There has been growing awareness of the fact that developmental disturbances of gyral folding can lead to developmental neurological disorders such as dyslexia, schizophrenia, and Rett syndrome, and a number of studies have shown subtle abnormal white matter development in such disorders suggesting altered brain connectivity. It is therefore essential to develop a clear picture of the normal patterns and timin of development of brain pathways, and to interpret the role of white matter pathways in order to more accurately diagnose subtle disorders of brain connectivity during development. In a previous stage of this project, funded as an R21, we optimized diffusion MR acquisition and tractography reconstruction parameters for the study of connectional development in the fetal/pediatric brain, and confirmed key tractography components against histology. We have reported the developmental orders of fiber pathways in relation with the regression of migration pathways in the cerebrum and cerebellum, and emerging hemispheric asymmetry of the pathways. We established in developing human fetal, newborn, and toddler brains that high-angular resolution magnetic resonance imaging / diffusion spectrum imaging (HARDI/DSI) with optimal parameters has the potential to define connectional anatomy of the developing cerebrum and cerebellum. The goal of this R01 is to further confirm the preliminary findings by increasing the number of brain areas compared with imaging and histology, as well as by increasing the numbers of specimens/subjects and developmental time-points, and to determine more precisely the time course of development of brain connectivity and morphometry in the human fetus, newborn, and toddler brains.
In Aim 1, we will create a comprehensive developmental atlas of human fetal, newborn, and toddler brain pathways and brain morphology ex vivo. Development of fiber pathways in the cortex and white matter of the cerebral and cerebellum will be reported. The spatio-temporal relationships between the formation/maturation of fiber pathways and gyral structures will also be examined.
In Aim 2, we will validate key findings in Aim 1 with histology.
In Aim 3, we will compare ex vivo tractography derived from Aims 1 to clinically normal in vivo tractography in postnatal newborn and toddler brains. Trajectories and volume of each pathway will be assessed by co-registering ex vivo and in vivo diffusion data as a group comparison. In addition, individual variations will also be assessed.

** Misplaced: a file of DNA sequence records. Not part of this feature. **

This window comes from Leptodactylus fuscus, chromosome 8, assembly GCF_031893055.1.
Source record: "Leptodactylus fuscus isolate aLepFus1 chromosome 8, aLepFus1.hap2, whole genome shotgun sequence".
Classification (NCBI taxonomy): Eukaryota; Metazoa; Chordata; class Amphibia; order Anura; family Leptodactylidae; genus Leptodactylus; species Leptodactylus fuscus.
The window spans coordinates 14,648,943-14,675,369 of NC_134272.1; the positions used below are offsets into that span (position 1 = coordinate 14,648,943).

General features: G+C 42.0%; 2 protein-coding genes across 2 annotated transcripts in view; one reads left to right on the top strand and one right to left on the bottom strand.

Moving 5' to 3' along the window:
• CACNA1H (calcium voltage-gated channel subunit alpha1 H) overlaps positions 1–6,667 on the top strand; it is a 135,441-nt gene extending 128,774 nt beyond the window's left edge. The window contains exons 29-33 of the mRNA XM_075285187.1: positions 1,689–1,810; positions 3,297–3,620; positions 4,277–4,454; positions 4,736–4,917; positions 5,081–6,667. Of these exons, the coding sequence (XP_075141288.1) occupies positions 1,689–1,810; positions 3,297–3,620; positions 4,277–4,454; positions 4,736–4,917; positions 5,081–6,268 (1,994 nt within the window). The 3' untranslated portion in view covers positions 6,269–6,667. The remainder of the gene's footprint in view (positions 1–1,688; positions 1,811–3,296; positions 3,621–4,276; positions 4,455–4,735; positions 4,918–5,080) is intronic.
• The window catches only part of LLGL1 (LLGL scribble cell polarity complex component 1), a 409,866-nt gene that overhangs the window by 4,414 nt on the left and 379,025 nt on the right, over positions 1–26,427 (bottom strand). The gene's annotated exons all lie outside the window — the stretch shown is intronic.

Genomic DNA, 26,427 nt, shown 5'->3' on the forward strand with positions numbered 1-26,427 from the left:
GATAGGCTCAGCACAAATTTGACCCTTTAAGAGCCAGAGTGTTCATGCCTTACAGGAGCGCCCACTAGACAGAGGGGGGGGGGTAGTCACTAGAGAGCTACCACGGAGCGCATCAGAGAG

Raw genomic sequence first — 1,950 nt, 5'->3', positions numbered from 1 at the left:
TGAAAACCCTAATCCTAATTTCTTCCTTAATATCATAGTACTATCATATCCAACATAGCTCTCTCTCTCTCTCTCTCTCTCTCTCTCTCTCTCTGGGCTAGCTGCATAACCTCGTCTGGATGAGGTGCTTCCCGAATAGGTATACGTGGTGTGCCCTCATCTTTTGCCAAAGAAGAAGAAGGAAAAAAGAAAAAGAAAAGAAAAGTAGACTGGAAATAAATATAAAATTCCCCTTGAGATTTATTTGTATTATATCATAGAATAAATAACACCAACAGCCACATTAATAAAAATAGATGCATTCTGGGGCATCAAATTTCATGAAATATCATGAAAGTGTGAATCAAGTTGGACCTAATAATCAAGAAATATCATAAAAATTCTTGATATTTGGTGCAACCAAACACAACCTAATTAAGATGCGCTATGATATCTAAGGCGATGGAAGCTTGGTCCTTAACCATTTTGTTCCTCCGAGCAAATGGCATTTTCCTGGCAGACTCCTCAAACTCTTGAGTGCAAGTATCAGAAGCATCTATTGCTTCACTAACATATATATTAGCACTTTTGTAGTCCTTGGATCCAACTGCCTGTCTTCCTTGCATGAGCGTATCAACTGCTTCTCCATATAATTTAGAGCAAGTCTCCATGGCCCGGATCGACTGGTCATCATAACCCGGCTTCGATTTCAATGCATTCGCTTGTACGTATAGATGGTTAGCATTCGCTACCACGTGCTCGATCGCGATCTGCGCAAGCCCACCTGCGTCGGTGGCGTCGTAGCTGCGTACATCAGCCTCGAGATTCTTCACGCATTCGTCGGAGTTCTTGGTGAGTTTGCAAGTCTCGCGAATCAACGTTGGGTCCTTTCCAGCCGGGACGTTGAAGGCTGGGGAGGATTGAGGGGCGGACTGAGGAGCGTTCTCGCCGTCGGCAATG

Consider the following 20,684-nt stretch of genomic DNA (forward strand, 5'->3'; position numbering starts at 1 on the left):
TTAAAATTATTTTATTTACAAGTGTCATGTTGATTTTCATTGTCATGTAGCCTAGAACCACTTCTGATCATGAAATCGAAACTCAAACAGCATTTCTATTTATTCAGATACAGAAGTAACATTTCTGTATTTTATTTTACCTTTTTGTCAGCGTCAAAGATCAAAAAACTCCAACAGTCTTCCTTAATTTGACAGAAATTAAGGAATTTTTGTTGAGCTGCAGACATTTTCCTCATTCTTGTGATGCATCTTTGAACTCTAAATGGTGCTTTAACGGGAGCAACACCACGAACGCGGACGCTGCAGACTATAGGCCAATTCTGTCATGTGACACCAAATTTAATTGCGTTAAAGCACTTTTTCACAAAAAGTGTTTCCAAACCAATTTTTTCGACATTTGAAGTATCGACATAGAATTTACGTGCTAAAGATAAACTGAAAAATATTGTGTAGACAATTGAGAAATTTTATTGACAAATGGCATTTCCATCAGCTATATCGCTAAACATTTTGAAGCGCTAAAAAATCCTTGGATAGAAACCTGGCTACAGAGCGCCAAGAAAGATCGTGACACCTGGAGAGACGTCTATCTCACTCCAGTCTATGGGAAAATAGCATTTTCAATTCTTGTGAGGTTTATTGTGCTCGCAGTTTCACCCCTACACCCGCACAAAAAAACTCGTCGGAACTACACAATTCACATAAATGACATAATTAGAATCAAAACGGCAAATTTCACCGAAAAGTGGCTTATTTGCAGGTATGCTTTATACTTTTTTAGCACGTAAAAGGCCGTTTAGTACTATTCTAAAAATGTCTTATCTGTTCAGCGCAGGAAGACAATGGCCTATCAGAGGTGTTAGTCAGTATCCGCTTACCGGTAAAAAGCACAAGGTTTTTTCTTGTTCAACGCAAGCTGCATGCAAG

Public Health Relevance

The completion of the proposed research has potential for important clinical applications in perinatal brain injury or malformation as well as understanding of subtle abnormality of folding/connectivity that affect higher cognitive functions after birth PUBLIC HEALTH RELEVANCE: The primary goal of the proposed research is to precisely determine the normal time course of developing brain connectivity and morphometry in the human fetal, newborn, and toddler brains, with histological confirmation on key findings. Successful research results will become a basis of our understandings on developmental brain disorders and dysfunctions.

Agency
National Institute of Health (NIH)
Institute
Eunice Kennedy Shriver National Institute of Child Health & Human Development (NICHD)
Type
Research Project (R01)
Project #
1R01HD078561-01
Application #
8613915
Study Section
Developmental Brain Disorders Study Section (DBD)
Program Officer
Freund, Lisa S
Project Start
2014-01-01
Project End
2018-12-31
Budget Start
2014-01-01
Budget End
2014-12-31
Support Year
1
Fiscal Year
2014
Total Cost
$379,162
Indirect Cost
$161,026
Name
Children's Hospital Boston
Department
Type
DUNS #
076593722
City
Boston
State
MA
Country
United States
Zip Code
02115
Fame, Ryann M; MacDonald, Jessica L; Dunwoodie, Sally L et al. (2016) Cited2 Regulates Neocortical Layer II/III Generation and Somatosensory Callosal Projection Neuron Development and Connectivity. J Neurosci 36:6403-19
Dai, Guangping; Das, Avilash; Hayashi, Emiko et al. (2016) Regional variation of white matter development in the cat brain revealed by ex vivo diffusion MR tractography. Int J Dev Neurosci 54:32-38
Wilkinson, Molly; Wang, Rongpin; van der Kouwe, Andre et al. (2016) White and gray matter fiber pathways in autism spectrum disorder revealed by ex vivo diffusion MR tractography. Brain Behav 6:e00483
Miyazaki, Yuta; Song, Jae W; Takahashi, Emi (2016) Asymmetry of Radial and Symmetry of Tangential Neuronal Migration Pathways in Developing Human Fetal Brains. Front Neuroanat 10:2
Charvet, Christine J; Hof, Patrick R; Raghanti, Mary Ann et al. (2016) Combining diffusion MR tractography with stereology highlights increased cross-cortical integration in primates. J Comp Neurol :
Cohen, Andrew H; Wang, Rongpin; Wilkinson, Molly et al. (2016) Development of human white matter fiber pathways: From newborn to adult ages. Int J Dev Neurosci 50:26-38
Fame, Ryann M; Dehay, Colette; Kennedy, Henry et al. (2016) Subtype-Specific Genes that Characterize Subpopulations of Callosal Projection Neurons in Mouse Identify Molecularly Homologous Populations in Macaque Cortex. Cereb Cortex :
Wilkinson, Molly; Kane, Tara; Wang, Rongpin et al. (2016) Migration Pathways of Thalamic Neurons and Development of Thalamocortical Connections in Humans Revealed by Diffusion MR Tractography. Cereb Cortex :
Wang, Rongpin; Dai, Guangping; Takahashi, Emi (2015) High Resolution MRI Reveals Detailed Layer Structures in Early Human Fetal Stages: In Vitro Study with Histologic Correlation. Front Neuroanat 9:150
Levman, Jacob; Takahashi, Emi (2015) Multivariate analyses applied to fetal, neonatal and pediatric MRI of neurodevelopmental disorders. Neuroimage Clin 9:532-44

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